Long May It Wave

This Memorial Day weekend, an alert “06880” reader — who asks to be called “a local military vet” — is concerned that too many of us fly the American flag improperly. He writes:

I often see the flag hanging outside of houses in the dark and rain. The flag should traditionally be displayed only from sunrise to sunset. It may be displayed at all times if it is illuminated during darkness.

The flag should not be subject to weather damage, so it should not be displayed during rain, snow and wind storms, unless it is an all-weather flag.

When displayed on a float in a parade, it should be hung from a staff or suspended so it falls free. It should not be draped over a vehicle.

Hang a flag vertically against a wall, with the union at the top and facing the observer’s left. Over a sidewalk, ensure the union is at the top at the side farthest away from the nearest building.

The flag should never touch anything beneath it (ground, floor, water, merchandise). It should not be carried horizontally — always aloft.

It should never be used on a costume or athletic uniform. However, a flag patch may be attached to the uniform of patriotic organizations, military personnel, police officers and firefighters.

The flag should not be used for advertising or promotion purposes, or printed on napkins, boxes, or anything else intended for temporary use and then discarded.

When the flag passes in parade, Americans should stand at attention facing the flag, and place their right hand over their heart.

On Memorial Day, the flag should be displayed at half-staff until noon.

The Westport veteran adds:

It may seem pedantic to spend time on properly displaying the flag.

But it is not. It is important.

In the time of Trump, with so much of the population in open resistance to our elected leadership, proper respect for the flag is a way to show our commitment to the country, not the president.

Commitment can be given meaning by the individual. It does not require any notions of national defense.

For what it’s worth, everyone who enters the military takes an oath to defend the Constitution — not the president.

(For the US Department of Veterans Affairs’ “Guidelines for Display of the Flag,” click here.)

15 responses to “Long May It Wave

  1. Diane Cady

    grateful–my neighbor, a veteran, always helped me with which side the stars should go and now I know (again)

  2. To the anonymous writer, a “local military veteran,” many thanks for your sincere words and, most importantly, your service to our country. Wishing you all good things.

  3. Robert Mitchell

    From one vet to another, thank you!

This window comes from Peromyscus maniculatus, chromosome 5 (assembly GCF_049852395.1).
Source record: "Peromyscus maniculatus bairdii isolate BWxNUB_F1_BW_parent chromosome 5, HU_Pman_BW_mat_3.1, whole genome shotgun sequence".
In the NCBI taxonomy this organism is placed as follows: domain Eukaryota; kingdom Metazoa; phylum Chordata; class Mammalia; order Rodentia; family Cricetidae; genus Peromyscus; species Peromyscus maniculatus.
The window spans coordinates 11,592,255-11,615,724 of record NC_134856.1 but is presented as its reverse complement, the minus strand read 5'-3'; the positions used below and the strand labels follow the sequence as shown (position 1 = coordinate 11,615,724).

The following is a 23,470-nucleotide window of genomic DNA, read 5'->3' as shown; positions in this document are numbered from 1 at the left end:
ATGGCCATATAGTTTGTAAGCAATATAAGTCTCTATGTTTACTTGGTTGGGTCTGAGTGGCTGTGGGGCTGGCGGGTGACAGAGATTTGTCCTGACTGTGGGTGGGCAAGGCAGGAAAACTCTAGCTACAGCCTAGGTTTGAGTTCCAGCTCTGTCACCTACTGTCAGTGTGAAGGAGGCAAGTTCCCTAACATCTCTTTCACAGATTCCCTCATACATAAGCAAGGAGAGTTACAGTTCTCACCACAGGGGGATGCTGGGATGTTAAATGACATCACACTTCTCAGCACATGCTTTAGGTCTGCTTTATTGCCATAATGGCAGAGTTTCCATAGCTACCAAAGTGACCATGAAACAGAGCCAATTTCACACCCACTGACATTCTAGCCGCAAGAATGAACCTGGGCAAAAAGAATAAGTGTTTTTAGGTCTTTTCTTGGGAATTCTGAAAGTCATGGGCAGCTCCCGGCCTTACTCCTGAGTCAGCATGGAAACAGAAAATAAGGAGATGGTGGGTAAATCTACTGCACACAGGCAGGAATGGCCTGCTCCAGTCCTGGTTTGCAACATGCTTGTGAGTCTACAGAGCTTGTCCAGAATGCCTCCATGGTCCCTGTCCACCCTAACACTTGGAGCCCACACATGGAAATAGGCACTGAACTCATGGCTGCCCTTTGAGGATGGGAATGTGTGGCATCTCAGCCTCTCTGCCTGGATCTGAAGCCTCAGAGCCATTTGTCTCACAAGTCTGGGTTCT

4. Wendy Crowther

    Thanks to the vet for this info and for his/her service to our country. I have an additional question for him/her. Many of our government officials wear an American flag pin on their lapels/clothing. Based on the above descriptions, this may not be an appropriate use of the symbol. Could you please clarify?

    • Elaine Marino

      According to Section 8 (j) of the United States Flag Code, a lapel flag pin is acceptable if worn on the left lapel near the heart:

      “No part of the flag should ever be used as a costume or athletic uniform. However, a flag patch may be affixed to the uniform of military personnel, firemen, policemen, and members of patriotic organizations. The flag represents a living country and is itself considered a living thing. Therefore, the lapel flag pin being a replica, should be worn on the left lapel near the heart.”

  5. Peter Barlow

    I like everything this veteran said. I think we overdo the flag – one big flag is very impressive. The flag should not be worn as clothes, should not be attached to a motorcycle going 70 mph, and to stick a flag on every used car in a dealer’s lot is not patriotism.

    • Jack Whittle

      Why should a flag not be flown by a motorcycle ? Or a car, or truck?

      • Wally Woods

        Why not indeed! Also the stars and stripes are printed on t-shirts, used on endless summer togs for kids and grownups, and more. Be happy and enjoy wearing our national colors. Happy Decoration Day to one and all.

      • Peter Barlow

        Because they get torn and shredded. At slow speeds there’s less of a problem.

  6. Nancy Hunter

    Any National flag raised or lowered, or on parade/review — please remove your hats!!

  7. Rod Hurtuk

    It is astonishing that even this post has been politicized, contrary to the sacrifices of this day, and very disappointing to see it.

  8. How has it been “politicized”? These are all honest questions and solid answers.

    • Rod Hurtuk

      It was unfortunate that the snarky Trump comment appeared in your post and diminished the patriotic intent of a column that seemed honoring of our veterans and their sacrifices.

      • That “snarky Trump comment” came from the veteran. He was stating a fact. There is plenty of resistance to the president, and respect for the flag is about just that — the flag, not whoever happens to be president.

  9. Mary Cookman Schmerker

    Thank you to the veteran who so appropriately informed us. It is important to remember and respect the values so many gave their lives to defend. Our loyalty is to those values and not any one individual.